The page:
Open Access Research article

Using logistic regression to improve the prognostic value of microarray gene expression data sets: application to early-stage squamous cell carcinoma of the lung and triple negative breast carcinoma

David W Mount1, Charles W Putnam2, Sara M Centouri3, Ann M Manziello1, Ritu Pandey1, Linda L Garland4 and Jesse D Martinez5*

Author Affiliations

1 Bioinformatics Shared Service, Arizona Health Sciences Center, The University of Arizona, Tucson, Arizona 85735, USA

2 Department of Surgery, Arizona Health Sciences Center, The University of Arizona, Tucson, Arizona 85735, USA

3 Arizona Comprehensive Cancer Center, The University of Arizona, Tucson, Arizona 85735, USA

4 Department of Medicine, Arizona Health Sciences Center, The University of Arizona, Tucson, Arizona 85735, USA

5 Department of Cellular and Molecular Medicine, Arizona Health Sciences Center, The University of Arizona, Tucson, Arizona 85735, USA

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BMC Medical Genomics 2014, 7:33  doi:10.1186/1755-8794-7-33

Published: 10 June 2014

Abstract

Background

Numerous microarray-based prognostic gene expression signatures of primary neoplasms have been published but often with little concurrence between studies, thus limiting their clinical utility. We describe a methodology using logistic regression, which circumvents limitations of conventional Kaplan Meier analysis. We applied this approach to a thrice-analyzed and published squamous cell carcinoma (SQCC) of the lung data set, with the objective of identifying gene expressions predictive of early death versus long survival in early-stage disease. A similar analysis was applied to a data set of triple negative breast carcinoma cases, which present similar clinical challenges.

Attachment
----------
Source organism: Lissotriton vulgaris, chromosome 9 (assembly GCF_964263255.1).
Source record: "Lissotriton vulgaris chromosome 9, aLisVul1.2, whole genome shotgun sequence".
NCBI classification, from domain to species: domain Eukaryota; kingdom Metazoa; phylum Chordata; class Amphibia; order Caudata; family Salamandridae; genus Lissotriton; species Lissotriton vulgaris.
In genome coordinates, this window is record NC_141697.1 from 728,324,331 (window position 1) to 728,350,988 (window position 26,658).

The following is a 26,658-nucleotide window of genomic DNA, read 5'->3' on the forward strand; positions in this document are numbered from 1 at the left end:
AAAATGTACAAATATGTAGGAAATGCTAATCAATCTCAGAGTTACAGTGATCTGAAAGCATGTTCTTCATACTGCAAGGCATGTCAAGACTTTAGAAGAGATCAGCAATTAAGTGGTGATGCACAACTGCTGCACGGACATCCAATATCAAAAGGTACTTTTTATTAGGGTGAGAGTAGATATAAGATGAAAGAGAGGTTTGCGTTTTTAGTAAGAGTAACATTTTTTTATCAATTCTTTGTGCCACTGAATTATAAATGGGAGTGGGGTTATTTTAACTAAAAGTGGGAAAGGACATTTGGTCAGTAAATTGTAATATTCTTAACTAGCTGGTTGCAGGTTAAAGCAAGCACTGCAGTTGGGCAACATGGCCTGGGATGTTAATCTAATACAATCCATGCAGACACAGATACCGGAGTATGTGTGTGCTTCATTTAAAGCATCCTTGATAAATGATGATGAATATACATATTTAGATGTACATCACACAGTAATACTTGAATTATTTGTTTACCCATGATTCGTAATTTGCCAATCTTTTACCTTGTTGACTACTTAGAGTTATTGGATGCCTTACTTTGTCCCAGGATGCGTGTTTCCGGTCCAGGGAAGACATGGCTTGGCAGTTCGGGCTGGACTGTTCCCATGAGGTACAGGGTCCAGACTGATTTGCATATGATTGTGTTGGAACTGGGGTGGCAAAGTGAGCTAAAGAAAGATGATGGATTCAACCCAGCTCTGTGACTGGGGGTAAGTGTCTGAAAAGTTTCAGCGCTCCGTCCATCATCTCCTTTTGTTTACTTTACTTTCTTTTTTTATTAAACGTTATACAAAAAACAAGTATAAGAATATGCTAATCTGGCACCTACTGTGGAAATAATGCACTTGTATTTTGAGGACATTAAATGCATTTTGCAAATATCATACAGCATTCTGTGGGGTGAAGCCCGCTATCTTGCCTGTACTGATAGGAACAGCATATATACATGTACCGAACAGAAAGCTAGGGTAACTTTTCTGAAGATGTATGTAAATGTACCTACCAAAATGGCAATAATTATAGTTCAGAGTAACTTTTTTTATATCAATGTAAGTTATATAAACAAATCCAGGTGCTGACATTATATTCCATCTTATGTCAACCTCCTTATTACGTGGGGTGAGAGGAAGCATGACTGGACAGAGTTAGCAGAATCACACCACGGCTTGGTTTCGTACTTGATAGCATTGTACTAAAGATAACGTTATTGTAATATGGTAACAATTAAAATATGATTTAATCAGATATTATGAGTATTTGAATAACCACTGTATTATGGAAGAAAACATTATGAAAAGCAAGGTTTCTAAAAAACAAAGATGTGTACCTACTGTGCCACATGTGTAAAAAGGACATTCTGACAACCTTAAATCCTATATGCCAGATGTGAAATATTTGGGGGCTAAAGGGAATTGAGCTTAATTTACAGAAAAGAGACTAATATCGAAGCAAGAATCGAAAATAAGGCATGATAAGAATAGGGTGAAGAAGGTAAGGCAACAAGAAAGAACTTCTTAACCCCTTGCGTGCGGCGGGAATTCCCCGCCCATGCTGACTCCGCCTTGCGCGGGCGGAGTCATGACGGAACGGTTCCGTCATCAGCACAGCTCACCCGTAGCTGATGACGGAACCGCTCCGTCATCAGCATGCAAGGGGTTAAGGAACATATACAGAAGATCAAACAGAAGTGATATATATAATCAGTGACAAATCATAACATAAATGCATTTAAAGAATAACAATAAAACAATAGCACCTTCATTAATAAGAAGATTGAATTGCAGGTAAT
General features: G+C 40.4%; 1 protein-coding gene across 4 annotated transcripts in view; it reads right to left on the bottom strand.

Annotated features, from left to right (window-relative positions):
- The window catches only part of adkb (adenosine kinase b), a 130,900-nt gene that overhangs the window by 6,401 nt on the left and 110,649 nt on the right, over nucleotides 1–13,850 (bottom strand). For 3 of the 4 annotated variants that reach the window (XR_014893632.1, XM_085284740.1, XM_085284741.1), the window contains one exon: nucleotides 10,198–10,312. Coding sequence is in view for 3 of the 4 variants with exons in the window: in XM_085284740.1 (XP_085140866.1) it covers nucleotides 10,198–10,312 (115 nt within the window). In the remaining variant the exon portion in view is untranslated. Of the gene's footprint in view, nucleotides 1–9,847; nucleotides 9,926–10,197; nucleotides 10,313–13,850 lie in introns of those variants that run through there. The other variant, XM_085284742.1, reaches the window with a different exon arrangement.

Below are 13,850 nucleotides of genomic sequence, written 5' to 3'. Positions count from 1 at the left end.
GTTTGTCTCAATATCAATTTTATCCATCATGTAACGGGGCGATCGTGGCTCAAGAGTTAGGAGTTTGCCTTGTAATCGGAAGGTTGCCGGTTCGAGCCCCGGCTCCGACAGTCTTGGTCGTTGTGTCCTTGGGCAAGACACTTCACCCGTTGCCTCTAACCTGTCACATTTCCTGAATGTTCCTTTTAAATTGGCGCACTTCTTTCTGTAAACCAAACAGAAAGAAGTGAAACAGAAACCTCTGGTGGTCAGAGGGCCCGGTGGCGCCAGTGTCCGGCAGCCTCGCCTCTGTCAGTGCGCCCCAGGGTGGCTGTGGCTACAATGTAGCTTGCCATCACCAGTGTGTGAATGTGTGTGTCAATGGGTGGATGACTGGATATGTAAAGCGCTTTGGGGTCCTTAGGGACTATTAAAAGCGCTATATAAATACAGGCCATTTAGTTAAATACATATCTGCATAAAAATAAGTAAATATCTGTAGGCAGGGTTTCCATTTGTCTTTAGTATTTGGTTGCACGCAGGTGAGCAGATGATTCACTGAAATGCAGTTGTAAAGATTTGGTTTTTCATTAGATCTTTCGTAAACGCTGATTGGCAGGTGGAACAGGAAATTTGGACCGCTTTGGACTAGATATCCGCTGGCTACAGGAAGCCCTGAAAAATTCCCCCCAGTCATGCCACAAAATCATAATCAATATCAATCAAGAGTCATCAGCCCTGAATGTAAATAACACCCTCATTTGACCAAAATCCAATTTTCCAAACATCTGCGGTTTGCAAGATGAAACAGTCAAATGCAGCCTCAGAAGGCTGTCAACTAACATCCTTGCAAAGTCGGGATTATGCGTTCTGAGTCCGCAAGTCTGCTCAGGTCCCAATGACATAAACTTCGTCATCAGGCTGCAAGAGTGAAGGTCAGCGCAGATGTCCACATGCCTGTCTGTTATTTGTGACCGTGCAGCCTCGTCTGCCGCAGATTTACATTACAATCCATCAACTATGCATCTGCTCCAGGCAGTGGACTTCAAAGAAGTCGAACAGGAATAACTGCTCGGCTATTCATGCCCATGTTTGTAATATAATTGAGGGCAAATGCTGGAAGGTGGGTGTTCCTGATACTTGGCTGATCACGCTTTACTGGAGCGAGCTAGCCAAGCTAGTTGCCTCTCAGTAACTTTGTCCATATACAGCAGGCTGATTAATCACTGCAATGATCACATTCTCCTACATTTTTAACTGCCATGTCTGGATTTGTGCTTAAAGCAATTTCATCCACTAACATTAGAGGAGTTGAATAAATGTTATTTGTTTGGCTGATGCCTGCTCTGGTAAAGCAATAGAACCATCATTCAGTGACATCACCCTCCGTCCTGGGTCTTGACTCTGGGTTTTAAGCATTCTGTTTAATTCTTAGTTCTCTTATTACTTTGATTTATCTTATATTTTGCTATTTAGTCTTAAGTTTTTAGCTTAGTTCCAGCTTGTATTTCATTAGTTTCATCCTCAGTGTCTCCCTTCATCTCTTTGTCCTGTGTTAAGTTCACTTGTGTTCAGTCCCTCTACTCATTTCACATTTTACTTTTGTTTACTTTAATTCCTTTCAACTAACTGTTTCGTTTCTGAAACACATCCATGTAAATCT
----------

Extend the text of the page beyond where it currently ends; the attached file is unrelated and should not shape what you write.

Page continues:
Methods

Important to our approach is the selection of homogenous patient groups for comparison. In the lung study, we selected two groups (including only stages I and II), equal in size, of earliest deaths and longest survivors. Genes varying at least four-fold were tested by logistic regression for accuracy of prediction (area under a ROC plot). The gene list was refined by applying two sliding-window analyses and by validations using a leaveā€“one-out approach and model building with validation subsets. In the breast study, a similar logistic regression analysis was used after selecting appropriate cases for comparison.

Results

A total of 8594 variable genes were tested for accuracy in predicting earliest deaths versus longest survivors in SQCC. After applying the two sliding window and the leave-one-out analyses, 24 prognostic genes were identified; most of them were B-cell related. When the same data set of stage I and II cases was analyzed using a conventional Kaplan Meier (KM) approach, we identified fewer immune-related genes among the most statistically significant hits; when stage III cases were included, most of the prognostic genes were missed. Interestingly, logistic regression analysis of the breast cancer data set identified many immune-related genes predictive of clinical outcome.

Conclusions

Stratification of cases based on clinical data, careful selection of two groups for comparison, and the application of logistic regression analysis substantially improved predictive accuracy in comparison to conventional KM approaches. B cell-related genes dominated the list of prognostic genes in early stage SQCC of the lung and triple negative breast cancer.